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James S. Tupitza
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James Tupitza’s Answers

2,586 total


  • Do we have a case against the seller for responding "no" to dampness in the disclosure or does the inspection eliminate that?

    Within the last 6 months we purchased a house that was flipped. A month ago we noticed water leaking in to the basement from several locations, which we later found out had lead to mold damage. Within the disclosure statement the seller responde...

    James’s Answer

    Let me give you the three most difficult parts of a Failure to Disclose case.
    1) You will need to pay an expert who can testify that the seller unsuccessfully tried to correct or successfully tried to cover up a prior problem ($$$$$); 2) It can cost between $7,500 and $20,000 to litigate a Failure to Disclose case; and 3) if the damages are not large, the law of diminishing returns can crush a buyer.

    Let me also give you a positive suggestion. Your agreement of sale probably has a mediation clause. Even if you rejected mediation, you might want to see if it works. Here are the important things you need to remember if you mediate: 1) you will do best if you bring a lawyer, known in the community as an active litigator of this type of case; 2) you must be prepared to compromise, 3) you must be over organized.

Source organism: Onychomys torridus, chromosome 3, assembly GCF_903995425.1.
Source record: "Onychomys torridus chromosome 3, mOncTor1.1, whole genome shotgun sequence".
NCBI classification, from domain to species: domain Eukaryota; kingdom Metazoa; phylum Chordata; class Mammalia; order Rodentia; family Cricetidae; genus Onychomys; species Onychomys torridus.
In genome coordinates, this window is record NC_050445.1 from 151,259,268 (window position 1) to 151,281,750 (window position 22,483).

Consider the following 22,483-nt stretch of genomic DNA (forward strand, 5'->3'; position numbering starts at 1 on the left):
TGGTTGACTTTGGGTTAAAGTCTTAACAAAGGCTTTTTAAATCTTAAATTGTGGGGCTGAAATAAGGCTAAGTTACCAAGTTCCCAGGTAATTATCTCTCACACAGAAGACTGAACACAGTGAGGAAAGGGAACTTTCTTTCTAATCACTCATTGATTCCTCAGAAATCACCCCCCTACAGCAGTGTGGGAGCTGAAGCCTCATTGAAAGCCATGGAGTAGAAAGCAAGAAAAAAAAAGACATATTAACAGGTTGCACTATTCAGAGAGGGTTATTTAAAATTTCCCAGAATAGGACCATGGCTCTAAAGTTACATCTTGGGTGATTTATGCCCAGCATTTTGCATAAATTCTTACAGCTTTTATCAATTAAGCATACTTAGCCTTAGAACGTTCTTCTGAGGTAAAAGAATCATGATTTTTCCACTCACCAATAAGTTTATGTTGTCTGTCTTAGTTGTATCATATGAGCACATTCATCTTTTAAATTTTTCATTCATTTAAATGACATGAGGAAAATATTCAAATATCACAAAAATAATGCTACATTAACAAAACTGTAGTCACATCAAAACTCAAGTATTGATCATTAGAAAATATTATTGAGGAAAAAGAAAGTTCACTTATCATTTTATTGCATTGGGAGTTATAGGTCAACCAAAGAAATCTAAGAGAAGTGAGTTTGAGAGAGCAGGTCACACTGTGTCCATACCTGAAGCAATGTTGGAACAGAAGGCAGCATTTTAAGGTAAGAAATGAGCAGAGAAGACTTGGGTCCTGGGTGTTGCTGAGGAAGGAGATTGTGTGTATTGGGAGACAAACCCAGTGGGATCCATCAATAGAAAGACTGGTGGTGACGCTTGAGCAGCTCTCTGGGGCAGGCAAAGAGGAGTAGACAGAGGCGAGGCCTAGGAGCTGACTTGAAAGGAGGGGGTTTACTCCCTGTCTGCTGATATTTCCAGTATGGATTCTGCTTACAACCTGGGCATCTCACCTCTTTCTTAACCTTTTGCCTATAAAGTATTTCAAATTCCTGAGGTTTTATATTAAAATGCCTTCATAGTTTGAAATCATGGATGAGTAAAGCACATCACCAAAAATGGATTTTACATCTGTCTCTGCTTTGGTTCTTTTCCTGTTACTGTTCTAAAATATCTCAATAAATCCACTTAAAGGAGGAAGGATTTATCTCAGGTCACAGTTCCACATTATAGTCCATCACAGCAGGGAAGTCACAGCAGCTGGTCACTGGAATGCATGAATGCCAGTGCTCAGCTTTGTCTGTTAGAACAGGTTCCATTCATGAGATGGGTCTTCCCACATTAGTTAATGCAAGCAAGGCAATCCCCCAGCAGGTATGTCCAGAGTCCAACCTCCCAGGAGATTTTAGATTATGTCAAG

We know this: people make decisions based on what they are going to lose and not on what they are going to gain. You need to make the seller think he is going to lose money and reputation (Money because you will go to court and the seller will have to have his or her own expert and attorney. Reputation because you know how to use social media to report what happened to you).
    Consult with a real estate lawyer and come up with a plan.

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  • Township claiming my road is a private road even though its on state maps

    Township is claiming a road is a private public use road, even though its on there own maps and on Official PA General high way maps as a township road for past 40+ years what can be down legally, why do i have to prove its a township road when...

    James’s Answer